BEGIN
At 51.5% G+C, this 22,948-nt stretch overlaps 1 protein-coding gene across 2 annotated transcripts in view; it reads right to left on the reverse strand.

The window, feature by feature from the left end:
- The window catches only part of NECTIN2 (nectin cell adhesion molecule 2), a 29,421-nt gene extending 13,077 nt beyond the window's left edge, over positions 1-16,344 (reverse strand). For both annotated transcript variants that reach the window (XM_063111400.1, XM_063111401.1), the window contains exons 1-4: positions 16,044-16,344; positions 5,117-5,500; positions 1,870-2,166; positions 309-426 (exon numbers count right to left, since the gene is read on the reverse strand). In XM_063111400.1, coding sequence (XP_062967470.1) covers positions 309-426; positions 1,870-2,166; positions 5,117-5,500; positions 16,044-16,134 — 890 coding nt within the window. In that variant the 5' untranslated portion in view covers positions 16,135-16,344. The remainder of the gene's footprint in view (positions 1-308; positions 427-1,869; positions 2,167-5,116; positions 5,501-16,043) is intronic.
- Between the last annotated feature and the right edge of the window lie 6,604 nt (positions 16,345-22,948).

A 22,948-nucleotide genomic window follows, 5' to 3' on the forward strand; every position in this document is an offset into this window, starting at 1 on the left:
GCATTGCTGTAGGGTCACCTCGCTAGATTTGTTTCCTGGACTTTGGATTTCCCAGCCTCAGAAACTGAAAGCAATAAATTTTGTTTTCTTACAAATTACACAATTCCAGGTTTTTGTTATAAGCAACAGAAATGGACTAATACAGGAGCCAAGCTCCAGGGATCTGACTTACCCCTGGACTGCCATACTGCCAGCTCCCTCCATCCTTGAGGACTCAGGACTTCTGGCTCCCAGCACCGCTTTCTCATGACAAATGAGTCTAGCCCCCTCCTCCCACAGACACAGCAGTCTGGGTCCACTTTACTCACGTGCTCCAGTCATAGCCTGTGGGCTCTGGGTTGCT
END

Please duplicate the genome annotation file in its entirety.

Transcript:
At 51.5% G+C, this 22,948-nt stretch overlaps 1 protein-coding gene across 2 annotated transcripts in view; it reads right to left on the reverse strand.

The window, feature by feature from the left end:
- The window catches only part of NECTIN2 (nectin cell adhesion molecule 2), a 29,421-nt gene extending 13,077 nt beyond the window's left edge, over positions 1-16,344 (reverse strand). For both annotated transcript variants that reach the window (XM_063111400.1, XM_063111401.1), the window contains exons 1-4: positions 16,044-16,344; positions 5,117-5,500; positions 1,870-2,166; positions 309-426 (exon numbers count right to left, since the gene is read on the reverse strand). In XM_063111400.1, coding sequence (XP_062967470.1) covers positions 309-426; positions 1,870-2,166; positions 5,117-5,500; positions 16,044-16,134 — 890 coding nt within the window. In that variant the 5' untranslated portion in view covers positions 16,135-16,344. The remainder of the gene's footprint in view (positions 1-308; positions 427-1,869; positions 2,167-5,116; positions 5,501-16,043) is intronic.
- Between the last annotated feature and the right edge of the window lie 6,604 nt (positions 16,345-22,948).

A 22,948-nucleotide genomic window follows, 5' to 3' on the forward strand; every position in this document is an offset into this window, starting at 1 on the left:
GCATTGCTGTAGGGTCACCTCGCTAGATTTGTTTCCTGGACTTTGGATTTCCCAGCCTCAGAAACTGAAAGCAATAAATTTTGTTTTCTTACAAATTACACAATTCCAGGTTTTTGTTATAAGCAACAGAAATGGACTAATACAGGAGCCAAGCTCCAGGGATCTGACTTACCCCTGGACTGCCATACTGCCAGCTCCCTCCATCCTTGAGGACTCAGGACTTCTGGCTCCCAGCACCGCTTTCTCATGACAAATGAGTCTAGCCCCCTCCTCCCACAGACACAGCAGTCTGGGTCCACTTTACTCACGTGCTCCAGTCATAGCCTGTGGGCTCTGGGTTGCT